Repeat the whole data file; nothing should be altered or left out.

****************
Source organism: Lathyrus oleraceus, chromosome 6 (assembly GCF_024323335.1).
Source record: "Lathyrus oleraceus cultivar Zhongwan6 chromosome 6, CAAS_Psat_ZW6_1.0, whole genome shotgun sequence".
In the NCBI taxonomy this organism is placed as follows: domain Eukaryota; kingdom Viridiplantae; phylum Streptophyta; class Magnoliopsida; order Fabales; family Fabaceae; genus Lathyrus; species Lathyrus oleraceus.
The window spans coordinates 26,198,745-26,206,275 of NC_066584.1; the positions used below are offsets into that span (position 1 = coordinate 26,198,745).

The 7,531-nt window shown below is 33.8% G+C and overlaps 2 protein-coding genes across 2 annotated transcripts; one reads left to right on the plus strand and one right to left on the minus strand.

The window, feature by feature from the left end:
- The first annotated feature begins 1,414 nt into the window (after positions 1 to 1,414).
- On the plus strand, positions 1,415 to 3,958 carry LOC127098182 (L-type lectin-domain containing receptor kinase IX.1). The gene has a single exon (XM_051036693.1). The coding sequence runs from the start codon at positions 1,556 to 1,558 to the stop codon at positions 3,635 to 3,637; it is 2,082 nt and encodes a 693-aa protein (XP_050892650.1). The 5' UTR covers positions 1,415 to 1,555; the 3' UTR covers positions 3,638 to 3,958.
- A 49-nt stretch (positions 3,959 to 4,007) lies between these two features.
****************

Source organism: Lathyrus oleraceus, chromosome 6 (assembly GCF_024323335.1).
Source record: "Lathyrus oleraceus cultivar Zhongwan6 chromosome 6, CAAS_Psat_ZW6_1.0, whole genome shotgun sequence".
In the NCBI taxonomy this organism is placed as follows: domain Eukaryota; kingdom Viridiplantae; phylum Streptophyta; class Magnoliopsida; order Fabales; family Fabaceae; genus Lathyrus; species Lathyrus oleraceus.
The window spans coordinates 26,198,745-26,206,275 of NC_066584.1; the positions used below are offsets into that span (position 1 = coordinate 26,198,745).

The 7,531-nt window shown below is 33.8% G+C and overlaps 2 protein-coding genes across 2 annotated transcripts; one reads left to right on the plus strand and one right to left on the minus strand.

The window, feature by feature from the left end:
- The first annotated feature begins 1,414 nt into the window (after positions 1 to 1,414).
- On the plus strand, positions 1,415 to 3,958 carry LOC127098182 (L-type lectin-domain containing receptor kinase IX.1). The gene has a single exon (XM_051036693.1). The coding sequence runs from the start codon at positions 1,556 to 1,558 to the stop codon at positions 3,635 to 3,637; it is 2,082 nt and encodes a 693-aa protein (XP_050892650.1). The 5' UTR covers positions 1,415 to 1,555; the 3' UTR covers positions 3,638 to 3,958.
- A 49-nt stretch (positions 3,959 to 4,007) lies between these two features.